In order to limit the risk of liability and strengthen their duty of care, authors-writers require issuers to disclose during due diligence all acts committed in violation of the FCPA and other applicable anti-corruption laws and (2) to implement these anti-corruption rules in the insurance and guarantees (reps) of the subscription contract or the contract of sale for transactions referred to in Sections 144A and S Regulation.  To be effective, a compliance program should include the appointment of a corporate compliance officer, a written anti-corruption directive, training and anti-corruption provisions in contractual agreements with third parties and customers/suppliers. The parties also negotiate the degree of knowledge the issuer needs with respect to its compliance, a term commonly referred to as the “knowledge qualifier”. Generally speaking, sub-writers insist that a “clean representative” attest to compliance with certain anti-corruption laws, whether or not he is aware of such compliance. On the other hand, issuers will want to limit the scope of the knowledge and investigations requested of them. In determining whether a certificate of competency is appropriate, the Parties should (1) take into account the degree of vigilance of the sub-perpetrators in the context of the issuer`s anti-corruption programme, (2) the quality of the issuer`s anti-corruption programme, (3) the risk of non-compliance by the issuer and (4) the issuer`s compliance history. Representatives in underwriting agreements must spread the risk between the parties and focus the due diligence efforts of the sub-authors. Investment banks are increasingly concerned about the corruption liability of issuers for whom they structure and carry out capital market transactions. Asian transactioners require issuers to attest to their compliance with the U.S.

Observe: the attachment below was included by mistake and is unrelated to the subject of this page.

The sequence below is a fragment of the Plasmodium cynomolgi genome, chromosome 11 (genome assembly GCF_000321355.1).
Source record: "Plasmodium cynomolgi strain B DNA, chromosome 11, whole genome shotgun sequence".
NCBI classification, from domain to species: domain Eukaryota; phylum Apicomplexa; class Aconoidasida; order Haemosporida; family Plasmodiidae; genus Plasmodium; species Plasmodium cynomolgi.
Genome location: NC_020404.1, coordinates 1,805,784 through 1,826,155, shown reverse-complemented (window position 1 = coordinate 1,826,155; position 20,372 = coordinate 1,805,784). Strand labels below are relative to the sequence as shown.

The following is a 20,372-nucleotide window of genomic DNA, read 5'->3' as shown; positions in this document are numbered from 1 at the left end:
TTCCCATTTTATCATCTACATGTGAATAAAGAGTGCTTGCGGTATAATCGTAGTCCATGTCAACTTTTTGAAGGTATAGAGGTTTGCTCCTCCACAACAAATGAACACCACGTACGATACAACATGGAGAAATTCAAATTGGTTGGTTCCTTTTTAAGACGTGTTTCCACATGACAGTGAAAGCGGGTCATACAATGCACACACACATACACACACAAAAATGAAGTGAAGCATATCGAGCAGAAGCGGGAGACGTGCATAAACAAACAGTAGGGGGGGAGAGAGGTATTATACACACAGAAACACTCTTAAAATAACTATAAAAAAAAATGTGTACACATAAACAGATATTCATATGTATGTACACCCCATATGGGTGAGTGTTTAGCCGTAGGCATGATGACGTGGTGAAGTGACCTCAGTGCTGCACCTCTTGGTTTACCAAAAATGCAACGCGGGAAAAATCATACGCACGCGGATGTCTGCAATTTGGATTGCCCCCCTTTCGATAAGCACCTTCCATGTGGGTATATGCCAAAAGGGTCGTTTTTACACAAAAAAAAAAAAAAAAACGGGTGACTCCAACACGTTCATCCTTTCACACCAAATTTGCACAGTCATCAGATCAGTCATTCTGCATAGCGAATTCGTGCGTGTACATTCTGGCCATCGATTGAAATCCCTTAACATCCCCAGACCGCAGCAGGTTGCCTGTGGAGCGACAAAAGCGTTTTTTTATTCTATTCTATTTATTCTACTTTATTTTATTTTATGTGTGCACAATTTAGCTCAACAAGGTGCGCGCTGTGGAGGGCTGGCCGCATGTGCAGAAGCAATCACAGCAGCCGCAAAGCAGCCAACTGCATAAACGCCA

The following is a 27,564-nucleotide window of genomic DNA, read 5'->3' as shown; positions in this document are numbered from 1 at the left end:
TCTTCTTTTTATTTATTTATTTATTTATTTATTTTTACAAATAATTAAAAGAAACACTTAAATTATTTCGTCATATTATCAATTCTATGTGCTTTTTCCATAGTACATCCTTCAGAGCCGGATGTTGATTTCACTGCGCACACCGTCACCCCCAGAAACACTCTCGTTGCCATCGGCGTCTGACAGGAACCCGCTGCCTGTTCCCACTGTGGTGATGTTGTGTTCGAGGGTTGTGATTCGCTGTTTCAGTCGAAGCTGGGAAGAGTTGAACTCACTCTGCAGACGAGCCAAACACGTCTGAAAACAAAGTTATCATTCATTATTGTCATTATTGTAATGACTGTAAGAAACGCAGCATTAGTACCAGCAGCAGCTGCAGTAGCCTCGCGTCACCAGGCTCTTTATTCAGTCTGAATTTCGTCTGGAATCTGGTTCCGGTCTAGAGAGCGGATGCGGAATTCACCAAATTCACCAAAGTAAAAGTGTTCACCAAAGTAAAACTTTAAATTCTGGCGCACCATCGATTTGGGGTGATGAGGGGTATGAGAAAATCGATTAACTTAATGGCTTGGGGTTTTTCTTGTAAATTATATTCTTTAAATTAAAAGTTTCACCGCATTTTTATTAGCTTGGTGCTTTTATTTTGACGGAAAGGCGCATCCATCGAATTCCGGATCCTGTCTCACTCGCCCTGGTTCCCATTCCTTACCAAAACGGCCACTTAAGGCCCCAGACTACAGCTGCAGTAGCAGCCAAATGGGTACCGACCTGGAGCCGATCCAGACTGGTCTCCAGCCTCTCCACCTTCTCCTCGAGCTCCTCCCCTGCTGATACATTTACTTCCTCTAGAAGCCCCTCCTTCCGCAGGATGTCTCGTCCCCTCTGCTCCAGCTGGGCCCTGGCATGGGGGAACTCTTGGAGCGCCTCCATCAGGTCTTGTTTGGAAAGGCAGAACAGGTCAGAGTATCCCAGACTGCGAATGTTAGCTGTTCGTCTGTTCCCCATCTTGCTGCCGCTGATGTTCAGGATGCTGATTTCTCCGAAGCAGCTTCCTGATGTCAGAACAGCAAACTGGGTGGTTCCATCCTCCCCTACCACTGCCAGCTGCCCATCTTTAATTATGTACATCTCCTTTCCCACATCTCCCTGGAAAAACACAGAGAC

Foreign Corrupt Practices Act (FCPA) as a prerequisite for an offering of securities. This is the case whether or not the transaction is registered with the U.S. Securities and Exchange Commission (SEC) or whether the songwriter is the first purchaser of a tax-exempt transaction. Their concern arises even though the Asian issuer is not subject to the jurisdiction of the FCPA. This article explains why, despite the above points, the FCPA plays a role in these transactions. . . .